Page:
FOR IMMEDIATE RELEASE | January 09, 2019
Capturing chemotherapy drugs before they can cause side effects
Although chemotherapy can kill cancer cells very effectively, healthy cells also suffer. If doctors could remove excess chemotherapy drugs from a patient’s bloodstream after the medicines have done their job, they might reduce side effects such as hair loss and nausea. Now, researchers have developed a 3D-printed device that absorbs excess chemo drugs before they spread throughout the body. They report their results in ACS Central Science.
Doxorubicin, like many chemotherapy drugs, kills more tumor cells when given at higher doses. However, most patients cannot tolerate large amounts of the drug because it can cause heart failure, among other side effects. Nitash Balsara, Steven Hetts, Joseph DeSimone, Hee Jeung Oh and colleagues wondered if they could make a device that would filter out doxorubicin from blood at locations outside of the tumor to reduce the likelihood that the drug would harm healthy cells.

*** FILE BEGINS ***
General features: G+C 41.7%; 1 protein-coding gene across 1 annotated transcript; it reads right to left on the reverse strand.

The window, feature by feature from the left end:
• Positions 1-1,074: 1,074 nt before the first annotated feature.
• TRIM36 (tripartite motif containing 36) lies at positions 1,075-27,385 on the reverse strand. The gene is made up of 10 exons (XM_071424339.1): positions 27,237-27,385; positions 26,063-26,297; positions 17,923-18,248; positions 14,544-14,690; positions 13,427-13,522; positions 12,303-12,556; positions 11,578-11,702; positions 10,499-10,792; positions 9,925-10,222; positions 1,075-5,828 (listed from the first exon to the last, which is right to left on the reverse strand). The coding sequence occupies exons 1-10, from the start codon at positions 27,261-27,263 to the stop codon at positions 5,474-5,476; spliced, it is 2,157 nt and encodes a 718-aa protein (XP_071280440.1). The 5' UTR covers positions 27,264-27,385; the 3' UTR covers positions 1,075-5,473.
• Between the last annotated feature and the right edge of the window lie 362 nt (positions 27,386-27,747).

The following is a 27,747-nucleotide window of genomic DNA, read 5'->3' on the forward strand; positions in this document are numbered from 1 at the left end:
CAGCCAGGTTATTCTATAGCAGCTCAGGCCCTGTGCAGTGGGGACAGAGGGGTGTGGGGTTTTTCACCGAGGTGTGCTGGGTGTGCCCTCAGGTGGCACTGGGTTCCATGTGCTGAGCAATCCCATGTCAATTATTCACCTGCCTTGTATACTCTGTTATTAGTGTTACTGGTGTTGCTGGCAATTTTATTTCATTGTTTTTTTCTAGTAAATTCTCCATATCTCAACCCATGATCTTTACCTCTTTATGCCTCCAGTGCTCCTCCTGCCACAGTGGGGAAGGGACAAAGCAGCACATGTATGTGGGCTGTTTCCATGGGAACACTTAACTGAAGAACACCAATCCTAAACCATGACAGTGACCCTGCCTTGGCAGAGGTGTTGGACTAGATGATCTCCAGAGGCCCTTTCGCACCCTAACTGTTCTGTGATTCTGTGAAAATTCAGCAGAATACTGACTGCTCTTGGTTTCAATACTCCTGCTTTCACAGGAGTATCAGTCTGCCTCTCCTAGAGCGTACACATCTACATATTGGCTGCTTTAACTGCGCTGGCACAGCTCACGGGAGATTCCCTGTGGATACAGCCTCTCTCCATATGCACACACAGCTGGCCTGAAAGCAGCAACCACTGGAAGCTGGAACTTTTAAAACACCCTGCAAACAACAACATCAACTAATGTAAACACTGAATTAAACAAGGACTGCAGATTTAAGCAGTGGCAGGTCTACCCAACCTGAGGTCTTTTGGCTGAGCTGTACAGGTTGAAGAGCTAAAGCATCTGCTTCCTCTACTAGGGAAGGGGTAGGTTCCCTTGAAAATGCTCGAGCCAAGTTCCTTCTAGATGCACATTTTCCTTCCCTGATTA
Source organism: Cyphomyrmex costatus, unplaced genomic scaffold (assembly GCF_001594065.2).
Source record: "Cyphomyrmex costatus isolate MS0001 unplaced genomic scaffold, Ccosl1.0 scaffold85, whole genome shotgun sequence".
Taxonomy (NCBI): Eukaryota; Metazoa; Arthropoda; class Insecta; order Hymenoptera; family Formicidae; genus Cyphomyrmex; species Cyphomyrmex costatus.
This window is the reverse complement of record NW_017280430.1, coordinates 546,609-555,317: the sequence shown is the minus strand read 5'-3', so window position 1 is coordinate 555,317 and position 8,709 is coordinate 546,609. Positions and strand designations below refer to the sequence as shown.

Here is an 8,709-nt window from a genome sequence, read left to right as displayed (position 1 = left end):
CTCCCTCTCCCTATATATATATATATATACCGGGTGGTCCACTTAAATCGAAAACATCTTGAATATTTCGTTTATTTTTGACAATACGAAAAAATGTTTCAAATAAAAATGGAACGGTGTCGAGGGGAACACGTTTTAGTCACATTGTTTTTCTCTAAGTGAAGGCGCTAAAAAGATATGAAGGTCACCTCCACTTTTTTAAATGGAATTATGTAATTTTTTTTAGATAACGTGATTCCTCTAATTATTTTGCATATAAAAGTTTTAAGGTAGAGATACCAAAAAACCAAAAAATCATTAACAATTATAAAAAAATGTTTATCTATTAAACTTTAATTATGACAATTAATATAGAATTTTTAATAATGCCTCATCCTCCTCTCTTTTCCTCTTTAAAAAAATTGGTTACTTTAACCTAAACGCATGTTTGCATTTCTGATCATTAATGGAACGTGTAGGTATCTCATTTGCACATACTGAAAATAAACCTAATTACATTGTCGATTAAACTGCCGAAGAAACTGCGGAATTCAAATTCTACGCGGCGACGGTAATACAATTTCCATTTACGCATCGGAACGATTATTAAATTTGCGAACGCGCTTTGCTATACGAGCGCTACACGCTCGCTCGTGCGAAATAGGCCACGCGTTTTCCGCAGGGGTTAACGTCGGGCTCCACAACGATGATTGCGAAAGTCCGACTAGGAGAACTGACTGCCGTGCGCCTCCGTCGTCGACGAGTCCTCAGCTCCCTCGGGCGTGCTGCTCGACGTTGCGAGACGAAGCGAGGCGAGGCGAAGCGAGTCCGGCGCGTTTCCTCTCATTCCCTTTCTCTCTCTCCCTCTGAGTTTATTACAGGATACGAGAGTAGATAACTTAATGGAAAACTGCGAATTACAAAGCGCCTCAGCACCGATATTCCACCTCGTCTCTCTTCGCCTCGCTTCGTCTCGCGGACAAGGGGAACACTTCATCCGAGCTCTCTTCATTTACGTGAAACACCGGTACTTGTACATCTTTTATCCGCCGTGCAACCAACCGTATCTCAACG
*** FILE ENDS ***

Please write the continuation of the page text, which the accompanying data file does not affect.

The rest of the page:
The researchers used a 3D printer to fabricate tiny cylinders made of poly(ethylene glycol) diacrylate. Inside the cylinders was a square lattice structure that would allow blood cells to pass through it, with a copolymer coating that binds to doxorubicin. The researchers tested these absorbers in pigs, inserting them into a vein. When they injected doxorubicin into the same vein, the drug flowed in the bloodstream to the device. By measuring the doxorubicin concentration in the vein at a location after the absorber, the researchers determined that it captured about 64 percent of the drug from the bloodstream. The device could open a new route to help patients fight cancer, enabling reduced side effects or an increased chemotherapy dose, the researchers say.
The American Chemical Society, the world’s largest scientific society, is a not-for-profit organization chartered by the U.S. Congress. ACS is a global leader in providing access to chemistry-related information and research through its multiple databases, peer-reviewed journals and scientific conferences. ACS does not conduct research, but publishes and publicizes peer-reviewed scientific studies. Its main offices are in Washington, D.C., and Columbus, Ohio.